Idris was a dragon. Not a huge, fierce, fire-breathing dragon. No, Idris was a tiny, two weeks out of the egg, baby dragon, who had lost his mother. Fortunately Idris had met a young human, Jim, who was on the run, though he’d committed no crime. Jim didn’t know how to return Idris to his mother, but fortunately he had a plan.
How do you stop mankind from wiping itself out through constant war? Why, you form a special team to use their talents to change the mindset of the leaders and persuade them that diplomacy and trade are a better answer to conflict than constant war. If that isn’t enough there’s one other course of action that will bring peace to a troubled world.
Fi seems to be just like any young girl just starting University, but she isn’t. She has a secret. Fi does her best to fit in, and quickly settles into Varsity life. She finds that her new friends, Jess and Felix, also have a secret, one which comes between Jess and her boyfriend, Mark. Fi quietly tries to find out what Jess’ problem is, at first without success.
I see people and nations trying to come to terms with global warming, but the efforts to reverse it seems disorganised, incomplete and ineffective. Governments sign agreements containing measures that sound good, but which are not implemented or implemented badly, and all the time the ice melts and the ice caps break apart.
I see Greta Thunberg ranting at the United Nations about their inaction on climate change. She has a point. If the world is to be saved, then those in power should take decisive action, now. But she is preaching to the wrong congregation. Most of those in the UN are in the later stages of their careers. The people that Greta should be taking to task are those of her parents’ generation, those who are just coming into their powers, mainly the millennials.
The problem with global warming is not the flooding of islands and the melting of the icecaps inundating coastal areas. People can always move inland. No, the problem is inland, in the areas that grow the crops that feed the world and in the forests that provide the life-giving oxygen and remove the stifling carbon dioxide. Global warming is going to inevitably cause crops to fail and forests to die. Droughts, floods, storms that devastate large parts of whole countries will become common.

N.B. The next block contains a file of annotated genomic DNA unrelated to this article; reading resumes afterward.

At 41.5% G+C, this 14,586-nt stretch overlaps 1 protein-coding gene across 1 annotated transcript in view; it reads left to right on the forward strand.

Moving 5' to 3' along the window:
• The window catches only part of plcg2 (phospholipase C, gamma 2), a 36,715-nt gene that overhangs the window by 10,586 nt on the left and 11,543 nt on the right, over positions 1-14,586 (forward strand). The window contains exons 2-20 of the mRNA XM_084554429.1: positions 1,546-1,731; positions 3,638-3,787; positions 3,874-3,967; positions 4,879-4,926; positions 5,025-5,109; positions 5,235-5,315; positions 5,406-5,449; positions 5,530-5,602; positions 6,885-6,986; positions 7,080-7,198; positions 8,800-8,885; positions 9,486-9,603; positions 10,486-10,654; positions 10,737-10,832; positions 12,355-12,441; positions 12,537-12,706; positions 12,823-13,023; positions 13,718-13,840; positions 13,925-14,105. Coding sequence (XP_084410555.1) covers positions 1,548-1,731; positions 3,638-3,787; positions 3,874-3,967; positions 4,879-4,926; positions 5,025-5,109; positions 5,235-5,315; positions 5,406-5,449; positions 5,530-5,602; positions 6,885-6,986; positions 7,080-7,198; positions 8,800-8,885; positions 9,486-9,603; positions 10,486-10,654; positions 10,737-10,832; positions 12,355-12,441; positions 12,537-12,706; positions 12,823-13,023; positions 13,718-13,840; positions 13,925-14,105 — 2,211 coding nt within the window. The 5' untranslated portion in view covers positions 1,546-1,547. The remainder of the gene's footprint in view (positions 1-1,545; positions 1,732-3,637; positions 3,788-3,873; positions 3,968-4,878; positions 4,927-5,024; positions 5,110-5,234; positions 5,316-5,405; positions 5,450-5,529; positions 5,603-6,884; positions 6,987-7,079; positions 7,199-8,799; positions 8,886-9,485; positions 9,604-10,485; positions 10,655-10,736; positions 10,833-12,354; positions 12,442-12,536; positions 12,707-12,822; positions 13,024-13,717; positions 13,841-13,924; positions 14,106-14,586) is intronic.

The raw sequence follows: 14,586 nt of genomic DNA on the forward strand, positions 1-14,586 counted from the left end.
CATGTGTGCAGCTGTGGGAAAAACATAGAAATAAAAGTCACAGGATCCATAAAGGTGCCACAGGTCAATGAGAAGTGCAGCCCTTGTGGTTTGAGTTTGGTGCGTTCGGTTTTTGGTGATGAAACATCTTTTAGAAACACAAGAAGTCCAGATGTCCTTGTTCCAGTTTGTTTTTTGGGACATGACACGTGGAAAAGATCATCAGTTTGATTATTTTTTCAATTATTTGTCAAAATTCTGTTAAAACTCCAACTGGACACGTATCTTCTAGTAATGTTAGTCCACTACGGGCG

This will lead to food shortages and famine. Famine leads to the spread of disease and to war, as those without food invade those areas which have food, and those who have food fight to keep what they have. Inevitably the wars will result in the inability of the food growing areas to produce food, leading to deepening famine, and deaths in the billions.
Technology will suffer. The things that we use every day, like cooking equipment, technology that we utilize to entertain ourselves, or our means of communication, like our smartphones, will not be produced as people find it necessary to concentrate on obtaining food rather than producing technological wonders. The networks will fail.
We will see the failure of democracy and the rise of autocracies as wars proliferate and famine and disease spread.
The autocracies and wholesale death by famine and disease may be the saving of the human race. If the human race is decimated, the pressure on the planet may ease, and the forests may return, springing up from remnants of the original forests or from species that have imported into the area by humans of our era. The autocrats may force workers to recreate the forests, because, after all, they will have experienced the effects of global warming. They can compel whereas democracies cannot. Autocrats are not magnanimous, but their best interests will hopefully be served by an end to global warming.
Where does that leave us? With a human population of much less than a billion. With the forests returning, maybe not the original forests, but forests made up of different species from other parts of the globe. There will be animals, but probably not the original species. With temperatures falling, and oceans returning to health.
There will be countries, but not the countries of today, and it is unlikely that any global organization, like the United Nations will remain. All current treaties and agreements will be long gone, replaced by other more local agreements and treaties.
Indigenous peoples may resurge in some places, but disappear in other.
It will be a world unlike our current world. Technology will have reverted as the huge factories needed to support it will have gone, but the knowledge may be retained, and the technology may resurge, but probably in a simpler fashion, using fewer resources. The day of the mega-factory will be over.
People will not fly around the world, and would probably live, and die close to where they were born. Large cities, of the size of London, Shanghi, or New York, will probably die, but smaller cities will likely survive.
That is the best case scenario. In the worst case the famines and wars will reduce the human race to very small numbers, and once the decline has got to those sorts of levels, the human race will fade away. No species resurges to previous levels after a die off of this magnitude without outside help. Where are the aliens when you need them ?